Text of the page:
Another difficulty is distinguishing success from failure. Assessments of this kind are highly political. Conservative, nationalist accounts of the end of the Cold War attribute it to Reagan’s ice-breaking initiative and Star Wars (Gaddis, 1994; Matlock, 2004). More serious historians depict Star Wars as a barrier to accommodation, and emphasize the role of Soviet premier Mikhail Gorbachev (Herrmann and Lebow, 2003; Brown, 2009; Service, 2015, pp. 274-77; FitzGerald, 2008; Podvig, 2017). Outcome assessment is also often a function of time-line employed. A lesson that appears to lead to a good outcome from say the vantage point of six months or a year may be seen as a bad lesson and bad outcome a decade later. Opposing aggressive dictators before they grew too strong was a motivating factor behind the American invasion of Iraq in 2003 (Fallows, 2006; Trainor, 2006; Draper, 2020). President George W. Bush famously proclaimed success on an aircraft carrier not long after Saddam Hussein was overthrown (White House, 2003). Almost twenty years later, the Iraq intervention is generally understood as a policy disaster (Galbraith, 2007; Dyer, 2008; Davidson, 2017). But not everyone agrees. Some on the American right hail it as a success. The public is divided: almost 48 percent of Americans say the decision to use military force was wrong, while 43 percent say it was the right decision (Simon, 2017; Oliphant, 2018).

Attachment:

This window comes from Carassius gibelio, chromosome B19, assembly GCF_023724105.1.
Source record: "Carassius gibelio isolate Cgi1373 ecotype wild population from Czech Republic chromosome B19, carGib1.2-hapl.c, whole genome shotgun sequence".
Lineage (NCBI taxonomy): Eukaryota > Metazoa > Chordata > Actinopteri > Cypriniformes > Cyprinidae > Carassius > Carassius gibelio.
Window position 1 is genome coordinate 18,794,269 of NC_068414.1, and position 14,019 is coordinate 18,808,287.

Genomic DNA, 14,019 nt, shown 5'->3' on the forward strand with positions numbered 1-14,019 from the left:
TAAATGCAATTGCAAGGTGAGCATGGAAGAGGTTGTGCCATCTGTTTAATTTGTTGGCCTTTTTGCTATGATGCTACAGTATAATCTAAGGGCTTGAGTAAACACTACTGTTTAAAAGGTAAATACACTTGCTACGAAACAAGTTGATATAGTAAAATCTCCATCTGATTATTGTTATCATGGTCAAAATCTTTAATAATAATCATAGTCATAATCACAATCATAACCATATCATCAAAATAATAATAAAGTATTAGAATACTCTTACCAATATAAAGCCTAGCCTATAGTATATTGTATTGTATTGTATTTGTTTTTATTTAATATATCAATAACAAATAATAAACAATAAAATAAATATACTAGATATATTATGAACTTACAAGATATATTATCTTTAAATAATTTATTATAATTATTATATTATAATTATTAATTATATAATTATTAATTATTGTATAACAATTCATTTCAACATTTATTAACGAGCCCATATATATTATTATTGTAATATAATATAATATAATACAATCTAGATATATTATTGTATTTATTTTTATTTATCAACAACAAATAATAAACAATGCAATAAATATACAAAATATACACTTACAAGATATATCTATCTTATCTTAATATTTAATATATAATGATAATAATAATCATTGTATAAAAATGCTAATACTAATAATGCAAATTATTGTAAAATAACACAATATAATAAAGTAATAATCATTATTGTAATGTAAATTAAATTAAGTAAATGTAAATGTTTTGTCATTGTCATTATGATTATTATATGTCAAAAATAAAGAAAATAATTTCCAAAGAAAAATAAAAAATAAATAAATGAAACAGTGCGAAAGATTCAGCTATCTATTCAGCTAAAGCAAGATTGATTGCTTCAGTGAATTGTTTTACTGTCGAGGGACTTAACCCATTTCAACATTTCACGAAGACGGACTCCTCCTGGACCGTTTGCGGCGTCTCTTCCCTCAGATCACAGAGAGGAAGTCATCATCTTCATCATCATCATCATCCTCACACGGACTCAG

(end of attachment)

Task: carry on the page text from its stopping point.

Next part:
Finally, there is the possibility that questionable readings of past events generate lessons that are not historically defensible but have positive effects. This seems to have happened in the Cuban missile crisis. Barbara Tuchman’s The Guns of August, published shortly before the crisis, argued – incorrectly, we now know – that European political leaders took the risks that led to World War I because they had no appreciation of its likely length and cost and were ignorant of their country’s military plans (Tuchman, 1962). President Kennedy was very taken by Tuchman’s book and is said to have kept it in mind during the crisis, and it was arguably one of the reasons he was cautious and shied away from military action (Smith, 2012).